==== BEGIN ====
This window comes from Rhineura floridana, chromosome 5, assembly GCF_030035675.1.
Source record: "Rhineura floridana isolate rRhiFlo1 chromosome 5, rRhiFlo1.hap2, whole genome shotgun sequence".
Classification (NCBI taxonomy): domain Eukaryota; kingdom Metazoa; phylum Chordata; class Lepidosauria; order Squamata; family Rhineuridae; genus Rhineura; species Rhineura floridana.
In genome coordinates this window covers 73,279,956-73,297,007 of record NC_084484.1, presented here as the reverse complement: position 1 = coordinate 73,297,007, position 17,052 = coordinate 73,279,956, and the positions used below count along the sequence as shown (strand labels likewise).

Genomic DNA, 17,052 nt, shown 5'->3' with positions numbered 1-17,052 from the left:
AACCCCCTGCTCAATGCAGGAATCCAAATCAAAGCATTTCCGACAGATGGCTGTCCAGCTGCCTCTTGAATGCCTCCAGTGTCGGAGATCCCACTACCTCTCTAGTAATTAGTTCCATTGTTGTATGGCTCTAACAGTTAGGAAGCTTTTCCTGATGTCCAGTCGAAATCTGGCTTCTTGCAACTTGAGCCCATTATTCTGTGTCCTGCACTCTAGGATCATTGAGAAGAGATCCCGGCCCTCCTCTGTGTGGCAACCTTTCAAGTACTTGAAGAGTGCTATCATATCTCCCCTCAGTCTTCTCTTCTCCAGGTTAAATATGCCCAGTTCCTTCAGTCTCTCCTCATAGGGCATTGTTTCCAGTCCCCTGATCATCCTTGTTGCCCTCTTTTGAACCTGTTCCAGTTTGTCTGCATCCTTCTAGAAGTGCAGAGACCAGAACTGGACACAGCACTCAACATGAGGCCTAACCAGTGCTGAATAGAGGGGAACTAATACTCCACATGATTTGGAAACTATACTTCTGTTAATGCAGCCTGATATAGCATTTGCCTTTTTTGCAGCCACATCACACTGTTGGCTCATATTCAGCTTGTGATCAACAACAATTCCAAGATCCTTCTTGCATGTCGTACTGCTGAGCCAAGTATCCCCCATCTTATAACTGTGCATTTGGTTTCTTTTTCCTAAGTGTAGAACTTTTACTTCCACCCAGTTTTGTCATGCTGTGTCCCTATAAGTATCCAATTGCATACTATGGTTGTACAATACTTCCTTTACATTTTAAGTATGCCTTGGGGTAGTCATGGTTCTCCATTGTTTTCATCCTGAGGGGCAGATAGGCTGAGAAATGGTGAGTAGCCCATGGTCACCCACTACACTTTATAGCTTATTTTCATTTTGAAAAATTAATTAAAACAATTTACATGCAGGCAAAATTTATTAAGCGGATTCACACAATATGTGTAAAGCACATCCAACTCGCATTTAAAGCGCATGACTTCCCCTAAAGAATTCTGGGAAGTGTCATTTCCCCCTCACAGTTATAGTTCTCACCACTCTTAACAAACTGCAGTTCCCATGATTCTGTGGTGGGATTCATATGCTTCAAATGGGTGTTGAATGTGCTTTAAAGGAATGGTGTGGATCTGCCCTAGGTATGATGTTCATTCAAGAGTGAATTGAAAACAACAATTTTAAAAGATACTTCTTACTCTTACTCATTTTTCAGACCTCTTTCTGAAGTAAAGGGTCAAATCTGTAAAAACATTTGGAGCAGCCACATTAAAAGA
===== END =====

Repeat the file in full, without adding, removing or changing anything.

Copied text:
This window comes from Rhineura floridana, chromosome 5, assembly GCF_030035675.1.
Source record: "Rhineura floridana isolate rRhiFlo1 chromosome 5, rRhiFlo1.hap2, whole genome shotgun sequence".
Classification (NCBI taxonomy): domain Eukaryota; kingdom Metazoa; phylum Chordata; class Lepidosauria; order Squamata; family Rhineuridae; genus Rhineura; species Rhineura floridana.
In genome coordinates this window covers 73,279,956-73,297,007 of record NC_084484.1, presented here as the reverse complement: position 1 = coordinate 73,297,007, position 17,052 = coordinate 73,279,956, and the positions used below count along the sequence as shown (strand labels likewise).

Genomic DNA, 17,052 nt, shown 5'->3' with positions numbered 1-17,052 from the left:
AACCCCCTGCTCAATGCAGGAATCCAAATCAAAGCATTTCCGACAGATGGCTGTCCAGCTGCCTCTTGAATGCCTCCAGTGTCGGAGATCCCACTACCTCTCTAGTAATTAGTTCCATTGTTGTATGGCTCTAACAGTTAGGAAGCTTTTCCTGATGTCCAGTCGAAATCTGGCTTCTTGCAACTTGAGCCCATTATTCTGTGTCCTGCACTCTAGGATCATTGAGAAGAGATCCCGGCCCTCCTCTGTGTGGCAACCTTTCAAGTACTTGAAGAGTGCTATCATATCTCCCCTCAGTCTTCTCTTCTCCAGGTTAAATATGCCCAGTTCCTTCAGTCTCTCCTCATAGGGCATTGTTTCCAGTCCCCTGATCATCCTTGTTGCCCTCTTTTGAACCTGTTCCAGTTTGTCTGCATCCTTCTAGAAGTGCAGAGACCAGAACTGGACACAGCACTCAACATGAGGCCTAACCAGTGCTGAATAGAGGGGAACTAATACTCCACATGATTTGGAAACTATACTTCTGTTAATGCAGCCTGATATAGCATTTGCCTTTTTTGCAGCCACATCACACTGTTGGCTCATATTCAGCTTGTGATCAACAACAATTCCAAGATCCTTCTTGCATGTCGTACTGCTGAGCCAAGTATCCCCCATCTTATAACTGTGCATTTGGTTTCTTTTTCCTAAGTGTAGAACTTTTACTTCCACCCAGTTTTGTCATGCTGTGTCCCTATAAGTATCCAATTGCATACTATGGTTGTACAATACTTCCTTTACATTTTAAGTATGCCTTGGGGTAGTCATGGTTCTCCATTGTTTTCATCCTGAGGGGCAGATAGGCTGAGAAATGGTGAGTAGCCCATGGTCACCCACTACACTTTATAGCTTATTTTCATTTTGAAAAATTAATTAAAACAATTTACATGCAGGCAAAATTTATTAAGCGGATTCACACAATATGTGTAAAGCACATCCAACTCGCATTTAAAGCGCATGACTTCCCCTAAAGAATTCTGGGAAGTGTCATTTCCCCCTCACAGTTATAGTTCTCACCACTCTTAACAAACTGCAGTTCCCATGATTCTGTGGTGGGATTCATATGCTTCAAATGGGTGTTGAATGTGCTTTAAAGGAATGGTGTGGATCTGCCCTAGGTATGATGTTCATTCAAGAGTGAATTGAAAACAACAATTTTAAAAGATACTTCTTACTCTTACTCATTTTTCAGACCTCTTTCTGAAGTAAAGGGTCAAATCTGTAAAAACATTTGGAGCAGCCACATTAAAAGA